JavaScript Task Runners and Bower Components

by | Oct 5, 2015

For this article, I will assume you have, at least, some basic knowledge of what a Task Runner is and how to use them. There are a couple of different flavors out there, including Gulp and Grunt, but for this example, I will be employing Gulp to show you how I use it in my day-to-day tasks of UI design and rapid-prototyping. More importantly, I will show how I use Gulp in accompaniment with Bower to help manage project dependencies.

Gulp-bower in a nutshell

Gulp-bower is a Bower component dependency manager, which automatically downloads and installs your Bower dependencies, found in the project’s bower.json file, directly from the terminal via a Gulp task command.

Use Case

Here at Sourcetoad we often need to hand our work off to another person in the team to either bring it to the final stages or to simply have that team member apply their expertise where needed. For this to work smoothly we prefer our projects to be self-contained, small in file size and shared in a repository. Ideally, we would not want to include all of our Bower dependencies in the repository as it could become very heavy. To help keep file size low, I use the Gulp-bower plugin to make setting up the project and installing dependencies locally, less of a headache.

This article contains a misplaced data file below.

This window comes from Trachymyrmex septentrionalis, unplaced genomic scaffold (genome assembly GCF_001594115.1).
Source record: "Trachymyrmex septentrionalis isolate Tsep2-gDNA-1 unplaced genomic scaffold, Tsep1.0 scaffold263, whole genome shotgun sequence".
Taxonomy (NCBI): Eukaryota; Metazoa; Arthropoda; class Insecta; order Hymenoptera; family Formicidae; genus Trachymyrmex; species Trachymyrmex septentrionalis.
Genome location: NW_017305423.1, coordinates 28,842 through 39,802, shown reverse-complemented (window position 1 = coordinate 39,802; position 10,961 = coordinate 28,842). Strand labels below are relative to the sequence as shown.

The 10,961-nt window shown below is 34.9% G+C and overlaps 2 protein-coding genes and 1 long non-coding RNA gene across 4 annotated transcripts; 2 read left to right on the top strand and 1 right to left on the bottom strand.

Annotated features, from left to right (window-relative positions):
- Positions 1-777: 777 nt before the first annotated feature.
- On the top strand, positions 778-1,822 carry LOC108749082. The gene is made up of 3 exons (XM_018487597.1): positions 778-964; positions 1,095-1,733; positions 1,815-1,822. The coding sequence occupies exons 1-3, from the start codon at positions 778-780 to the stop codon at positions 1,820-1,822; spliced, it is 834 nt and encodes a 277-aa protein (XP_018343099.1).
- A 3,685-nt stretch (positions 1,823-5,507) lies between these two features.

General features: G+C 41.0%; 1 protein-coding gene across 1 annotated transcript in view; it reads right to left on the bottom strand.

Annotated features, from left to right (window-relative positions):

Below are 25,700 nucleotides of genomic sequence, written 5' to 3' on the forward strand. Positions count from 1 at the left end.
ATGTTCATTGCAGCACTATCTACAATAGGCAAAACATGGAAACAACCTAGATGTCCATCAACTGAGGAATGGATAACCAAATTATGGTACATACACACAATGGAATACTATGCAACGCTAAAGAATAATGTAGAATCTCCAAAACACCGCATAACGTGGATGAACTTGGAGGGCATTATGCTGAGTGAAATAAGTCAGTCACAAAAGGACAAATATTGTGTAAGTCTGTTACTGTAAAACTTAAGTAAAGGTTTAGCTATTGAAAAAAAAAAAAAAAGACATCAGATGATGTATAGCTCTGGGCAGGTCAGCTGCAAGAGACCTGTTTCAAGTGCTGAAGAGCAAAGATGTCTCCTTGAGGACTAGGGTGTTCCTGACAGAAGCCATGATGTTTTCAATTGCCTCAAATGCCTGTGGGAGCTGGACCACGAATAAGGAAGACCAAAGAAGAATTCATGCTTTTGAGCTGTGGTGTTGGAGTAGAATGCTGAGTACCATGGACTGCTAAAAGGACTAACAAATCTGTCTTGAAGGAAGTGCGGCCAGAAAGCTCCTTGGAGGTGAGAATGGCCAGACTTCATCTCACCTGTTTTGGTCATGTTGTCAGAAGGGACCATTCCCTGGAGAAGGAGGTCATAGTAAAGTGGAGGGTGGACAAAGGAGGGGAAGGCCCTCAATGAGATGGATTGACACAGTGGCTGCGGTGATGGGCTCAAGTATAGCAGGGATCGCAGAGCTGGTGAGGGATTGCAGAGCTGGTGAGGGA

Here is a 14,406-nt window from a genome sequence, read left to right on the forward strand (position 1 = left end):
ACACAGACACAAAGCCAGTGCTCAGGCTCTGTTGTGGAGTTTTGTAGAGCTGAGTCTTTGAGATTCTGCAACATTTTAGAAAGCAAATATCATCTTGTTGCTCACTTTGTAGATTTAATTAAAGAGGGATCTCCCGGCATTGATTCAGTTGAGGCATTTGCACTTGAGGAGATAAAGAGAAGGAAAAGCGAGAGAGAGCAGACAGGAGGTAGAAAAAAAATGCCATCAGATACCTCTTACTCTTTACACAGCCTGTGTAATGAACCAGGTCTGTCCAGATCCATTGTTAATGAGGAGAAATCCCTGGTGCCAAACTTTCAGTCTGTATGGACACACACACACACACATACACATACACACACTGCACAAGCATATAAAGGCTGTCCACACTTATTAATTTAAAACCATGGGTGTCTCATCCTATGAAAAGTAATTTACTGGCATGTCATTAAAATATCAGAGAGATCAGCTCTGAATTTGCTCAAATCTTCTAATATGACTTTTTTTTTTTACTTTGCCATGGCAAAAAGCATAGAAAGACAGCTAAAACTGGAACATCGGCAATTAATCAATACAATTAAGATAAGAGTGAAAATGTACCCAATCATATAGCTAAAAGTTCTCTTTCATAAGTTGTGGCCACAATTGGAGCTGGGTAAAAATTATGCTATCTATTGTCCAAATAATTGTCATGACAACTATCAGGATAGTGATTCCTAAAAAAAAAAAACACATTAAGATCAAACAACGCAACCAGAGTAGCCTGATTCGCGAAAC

Let’s Get Started

We start by setting up our gulpFile.js, which begins with this very simple JavaScript snippet.

var gulp = require('gulp');

Next, we will want to add all of our required Gulp plugins, which, in this case we are only using one, the Gulp-bower plugin.

var bower = require('gulp-bower');

We then create our Gulp task, which will find our bower development dependencies found in bower.json, and install them into the default Bower components directory. In this case, the default directory found in ./.bowerrc or ./bower_components when no .bowerrc can be found.

gulp.task('bower', function() {

    return bower()



Alternatively, we might want to install our dependencies into a custom directory, which, can be done by setting up the task like so:

gulp.task('bower', function() {  

    return bower('./my_bower_components')



Notice how all we have to do is pass in our preferred directory to the default bower() function call.

return bower('./my_bower_components')

Finally, we create a custom run script called ‘setup’, which will run the default Bower install command and in turn download and install all of our Bower development dependencies.

gulp.task('setup', ['bower']);

In conclusion, to quickly have a project set up and running locally, all we are required to do is install Gulp and the Gulp dependencies included with the project, typically found in the repository readme file, and then run:

$ gulp setup;

So as you might begin to see, using Gulp with Bower components can make working on team projects quicker, faster, and easier to maintain. By managing development dependencies, such as Bower components, with a Task Runner like Gulp we can skip right to the fun part, and get to work.


Recent Posts